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Asian stocks fell, with the regional benchmark index poised for its longest losing streak in six weeks, as the European Union’s outlook was cut by Moody’s Investors Service ahead of policy makers’ meetings. Australian shares declined as the central bank left the key rate unchanged.
Nikkei 225 8,775.51 -8.38 -0.10%
S&P/ASX 200 4,303.5 -26.17 -0.60%
Shanghai Composite 2,040.09 -19.05 -0.93%
Hutchison Whampoa Ltd., an operator of retail chains that gets 55 percent of its revenue in Europe, fell 0.2 percent in Hong Kong.
Westpac Banking Corp., Australia’s second-biggest lender by market value, slid 2.3 percent.
Agile Property Holdings Ltd. declined 5.7 percent in Hong Kong as its rating was cut at DBS Vickers after its chairman was arrested.
European stocks retreated, paring yesterday’s biggest rally in a month, as investors awaited a report that may show U.S. manufacturing teetered between expansion and contraction in August.
The Institute for Supply Management’s factory index was little changed at 50 in August compared with 49.8 in July, according to the median estimate of 70 economists. A reading of 50 is the dividing line between contraction and expansion. Spending on construction projects probably rose in July, another release may show.
Euro-area countries will this week ask investors to stake more than 20 billion euros ($25 billion) on second-guessing the ECB, selling the most debt in more than three months before the central bank’s president, Mario Draghi, speaks on Sept. 6.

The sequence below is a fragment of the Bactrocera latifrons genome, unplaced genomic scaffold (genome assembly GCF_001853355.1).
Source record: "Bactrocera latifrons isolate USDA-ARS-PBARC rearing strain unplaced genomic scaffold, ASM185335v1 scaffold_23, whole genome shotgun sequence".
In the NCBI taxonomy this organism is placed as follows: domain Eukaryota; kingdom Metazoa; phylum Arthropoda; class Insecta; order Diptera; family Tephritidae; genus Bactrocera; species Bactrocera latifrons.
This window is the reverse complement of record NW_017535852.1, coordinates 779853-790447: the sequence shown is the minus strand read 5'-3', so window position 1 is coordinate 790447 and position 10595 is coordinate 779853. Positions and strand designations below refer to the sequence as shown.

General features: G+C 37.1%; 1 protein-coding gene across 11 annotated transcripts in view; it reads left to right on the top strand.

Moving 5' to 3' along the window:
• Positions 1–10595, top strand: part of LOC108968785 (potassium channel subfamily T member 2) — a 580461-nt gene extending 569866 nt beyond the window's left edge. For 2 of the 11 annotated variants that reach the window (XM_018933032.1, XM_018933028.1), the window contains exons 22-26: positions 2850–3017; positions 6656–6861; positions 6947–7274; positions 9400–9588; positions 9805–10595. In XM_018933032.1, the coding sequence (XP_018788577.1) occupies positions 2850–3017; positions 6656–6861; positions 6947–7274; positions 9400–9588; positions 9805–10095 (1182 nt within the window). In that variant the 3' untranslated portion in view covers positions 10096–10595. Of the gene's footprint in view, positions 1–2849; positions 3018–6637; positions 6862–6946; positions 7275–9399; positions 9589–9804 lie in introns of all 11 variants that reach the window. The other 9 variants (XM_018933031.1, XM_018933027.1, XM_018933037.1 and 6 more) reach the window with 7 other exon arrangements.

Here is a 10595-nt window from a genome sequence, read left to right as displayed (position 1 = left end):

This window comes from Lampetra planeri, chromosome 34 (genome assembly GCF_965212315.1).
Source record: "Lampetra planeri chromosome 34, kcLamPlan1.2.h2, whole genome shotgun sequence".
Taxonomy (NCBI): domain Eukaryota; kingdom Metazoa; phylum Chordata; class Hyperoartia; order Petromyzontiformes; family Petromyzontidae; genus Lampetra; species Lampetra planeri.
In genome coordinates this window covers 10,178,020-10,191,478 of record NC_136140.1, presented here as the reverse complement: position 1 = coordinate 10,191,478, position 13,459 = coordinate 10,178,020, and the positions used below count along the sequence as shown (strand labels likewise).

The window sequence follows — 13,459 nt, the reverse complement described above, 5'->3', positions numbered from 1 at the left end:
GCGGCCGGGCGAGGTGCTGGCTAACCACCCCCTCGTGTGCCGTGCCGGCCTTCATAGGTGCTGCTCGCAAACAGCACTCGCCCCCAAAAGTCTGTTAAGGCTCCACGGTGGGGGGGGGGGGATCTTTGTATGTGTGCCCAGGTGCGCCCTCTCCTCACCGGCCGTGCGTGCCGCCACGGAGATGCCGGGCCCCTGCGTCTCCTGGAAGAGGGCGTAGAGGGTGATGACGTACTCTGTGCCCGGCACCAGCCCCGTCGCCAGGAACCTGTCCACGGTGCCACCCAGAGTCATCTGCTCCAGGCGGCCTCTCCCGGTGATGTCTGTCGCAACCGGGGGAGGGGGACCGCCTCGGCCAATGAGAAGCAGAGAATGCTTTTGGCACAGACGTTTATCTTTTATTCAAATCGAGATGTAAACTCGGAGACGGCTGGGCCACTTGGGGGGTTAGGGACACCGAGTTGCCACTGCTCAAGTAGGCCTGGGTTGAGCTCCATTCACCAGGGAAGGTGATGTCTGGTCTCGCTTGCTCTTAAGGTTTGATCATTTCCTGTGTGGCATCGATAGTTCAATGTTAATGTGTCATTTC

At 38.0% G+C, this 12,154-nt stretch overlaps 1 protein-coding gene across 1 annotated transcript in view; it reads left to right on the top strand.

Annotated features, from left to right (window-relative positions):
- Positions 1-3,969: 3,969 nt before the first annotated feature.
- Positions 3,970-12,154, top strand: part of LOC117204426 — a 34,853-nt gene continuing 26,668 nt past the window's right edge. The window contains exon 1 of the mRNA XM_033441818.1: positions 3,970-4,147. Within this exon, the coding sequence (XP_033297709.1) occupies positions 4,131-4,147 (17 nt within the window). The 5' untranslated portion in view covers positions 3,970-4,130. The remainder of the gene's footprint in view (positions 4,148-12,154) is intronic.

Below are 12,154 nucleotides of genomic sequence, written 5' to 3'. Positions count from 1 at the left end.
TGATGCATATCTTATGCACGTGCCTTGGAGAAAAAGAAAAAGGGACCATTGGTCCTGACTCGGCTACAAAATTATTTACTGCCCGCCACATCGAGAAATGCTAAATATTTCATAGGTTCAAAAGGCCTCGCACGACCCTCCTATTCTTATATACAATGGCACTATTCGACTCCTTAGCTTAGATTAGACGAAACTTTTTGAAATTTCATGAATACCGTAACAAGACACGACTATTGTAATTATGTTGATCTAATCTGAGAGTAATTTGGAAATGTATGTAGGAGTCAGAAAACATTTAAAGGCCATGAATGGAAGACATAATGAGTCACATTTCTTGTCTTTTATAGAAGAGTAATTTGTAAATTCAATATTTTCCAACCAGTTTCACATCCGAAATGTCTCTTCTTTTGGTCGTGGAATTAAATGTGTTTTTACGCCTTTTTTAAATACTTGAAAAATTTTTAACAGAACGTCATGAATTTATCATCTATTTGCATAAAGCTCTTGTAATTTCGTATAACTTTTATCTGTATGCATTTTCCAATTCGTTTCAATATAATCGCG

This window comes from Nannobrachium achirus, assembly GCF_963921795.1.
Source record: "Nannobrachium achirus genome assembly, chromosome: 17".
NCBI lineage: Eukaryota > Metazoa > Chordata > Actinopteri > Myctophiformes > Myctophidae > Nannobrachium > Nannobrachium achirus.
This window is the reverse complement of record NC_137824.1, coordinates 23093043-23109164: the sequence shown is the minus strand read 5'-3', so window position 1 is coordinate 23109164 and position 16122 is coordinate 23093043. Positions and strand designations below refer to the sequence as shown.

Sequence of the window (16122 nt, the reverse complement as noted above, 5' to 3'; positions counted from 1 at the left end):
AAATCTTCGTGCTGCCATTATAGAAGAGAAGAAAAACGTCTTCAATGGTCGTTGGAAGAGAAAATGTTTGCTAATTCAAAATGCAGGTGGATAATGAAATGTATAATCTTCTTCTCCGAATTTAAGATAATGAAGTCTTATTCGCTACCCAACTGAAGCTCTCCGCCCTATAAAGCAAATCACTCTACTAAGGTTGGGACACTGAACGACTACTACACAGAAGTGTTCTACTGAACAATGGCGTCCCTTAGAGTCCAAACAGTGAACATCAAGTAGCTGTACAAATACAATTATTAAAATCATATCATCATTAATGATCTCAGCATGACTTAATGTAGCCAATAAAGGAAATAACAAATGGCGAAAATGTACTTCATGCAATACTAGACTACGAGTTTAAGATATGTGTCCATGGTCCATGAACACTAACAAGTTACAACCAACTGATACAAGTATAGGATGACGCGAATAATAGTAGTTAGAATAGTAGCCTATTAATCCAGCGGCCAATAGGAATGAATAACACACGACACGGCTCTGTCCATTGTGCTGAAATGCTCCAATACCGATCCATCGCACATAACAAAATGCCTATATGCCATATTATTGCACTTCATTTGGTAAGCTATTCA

Spain, France, Austria and Belgium return to the market after a month-long pause, with Germany also selling debt. The auctions take place before the ECB’s meeting in Frankfurt, where Draghi may reveal details of a new bond-buying program.
The leaders of the single currency’s biggest economies hold further meetings this week as they brace for their central banker’s plan to defend the euro from bond-market turmoil. Draghi told the European Parliament yesterday he would be comfortable buying three-year government debt to bring down borrowing costs for nations in financial distress.
Vodafone slid 1.3 percent to 180.9 pence for the biggest contribution to the Stoxx 600’s retreat. Bernstein lowered the telecommunications company to market perform from outperform, meaning that investors should not buy more of the shares.
Ahold climbed 3 percent to 10.14 euros after the Dutch owner of the U.S. Stop & Shop grocery chain said it will take 6 to 12 months to review options for its stake in ICA. Ahold will probably return at least part of the proceeds from a sale to shareholders in the form of a buyback or special dividend, analysts at SNS Securities said in a note. They value the stake at 2.1 billion euros to 2.4 billion euros.
The Standard & Poor’s 500 Index fell, trimming steeper declines, as speculation European leaders will announce new steps to tame the debt crisis tempered concern the economic recovery is slowing.
ECB President Mario Draghi said the bank’s primary mandate compels it to intervene in bond markets to wrest back control of interest rates and ensure the euro’s survival.
Draghi is due to distribute his bond-purchasing plan to national banks after he was said to tell officials he would be comfortable buying three-year government bonds to lower borrowing costs.
Equities fell earlier as the Institute for Supply Management’s U.S. factory index showed U.S. manufacturing shrank for a third month in August in the longest decline since the recession ended in 2009, threatening to deprive the world’s largest economy of a driver of growth. A report over the weekend showed China’s manufacturing contracted at the fastest pace since March 2009.
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